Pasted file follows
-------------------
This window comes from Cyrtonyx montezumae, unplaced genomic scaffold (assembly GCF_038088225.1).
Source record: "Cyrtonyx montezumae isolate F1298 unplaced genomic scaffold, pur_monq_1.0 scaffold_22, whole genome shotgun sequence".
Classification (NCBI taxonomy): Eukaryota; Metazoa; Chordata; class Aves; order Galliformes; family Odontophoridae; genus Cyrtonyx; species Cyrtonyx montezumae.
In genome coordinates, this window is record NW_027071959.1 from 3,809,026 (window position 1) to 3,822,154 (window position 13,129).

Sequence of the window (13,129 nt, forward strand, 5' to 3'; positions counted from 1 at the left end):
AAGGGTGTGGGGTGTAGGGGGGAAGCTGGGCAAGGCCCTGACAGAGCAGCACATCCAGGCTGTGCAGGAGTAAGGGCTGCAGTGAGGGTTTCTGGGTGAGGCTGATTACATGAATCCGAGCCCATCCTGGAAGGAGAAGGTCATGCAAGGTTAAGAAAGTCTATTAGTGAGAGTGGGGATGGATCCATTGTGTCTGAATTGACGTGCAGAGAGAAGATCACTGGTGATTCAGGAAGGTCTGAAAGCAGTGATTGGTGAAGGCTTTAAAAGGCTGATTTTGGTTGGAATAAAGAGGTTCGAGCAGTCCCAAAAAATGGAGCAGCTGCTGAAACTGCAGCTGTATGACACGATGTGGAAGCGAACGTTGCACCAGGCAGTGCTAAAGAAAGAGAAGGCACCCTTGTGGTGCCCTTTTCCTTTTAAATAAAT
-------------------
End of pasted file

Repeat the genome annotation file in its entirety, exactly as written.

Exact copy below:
This window comes from Cyrtonyx montezumae, unplaced genomic scaffold (assembly GCF_038088225.1).
Source record: "Cyrtonyx montezumae isolate F1298 unplaced genomic scaffold, pur_monq_1.0 scaffold_22, whole genome shotgun sequence".
Classification (NCBI taxonomy): Eukaryota; Metazoa; Chordata; class Aves; order Galliformes; family Odontophoridae; genus Cyrtonyx; species Cyrtonyx montezumae.
In genome coordinates, this window is record NW_027071959.1 from 3,809,026 (window position 1) to 3,822,154 (window position 13,129).

Sequence of the window (13,129 nt, forward strand, 5' to 3'; positions counted from 1 at the left end):
AAGGGTGTGGGGTGTAGGGGGGAAGCTGGGCAAGGCCCTGACAGAGCAGCACATCCAGGCTGTGCAGGAGTAAGGGCTGCAGTGAGGGTTTCTGGGTGAGGCTGATTACATGAATCCGAGCCCATCCTGGAAGGAGAAGGTCATGCAAGGTTAAGAAAGTCTATTAGTGAGAGTGGGGATGGATCCATTGTGTCTGAATTGACGTGCAGAGAGAAGATCACTGGTGATTCAGGAAGGTCTGAAAGCAGTGATTGGTGAAGGCTTTAAAAGGCTGATTTTGGTTGGAATAAAGAGGTTCGAGCAGTCCCAAAAAATGGAGCAGCTGCTGAAACTGCAGCTGTATGACACGATGTGGAAGCGAACGTTGCACCAGGCAGTGCTAAAGAAAGAGAAGGCACCCTTGTGGTGCCCTTTTCCTTTTAAATAAAT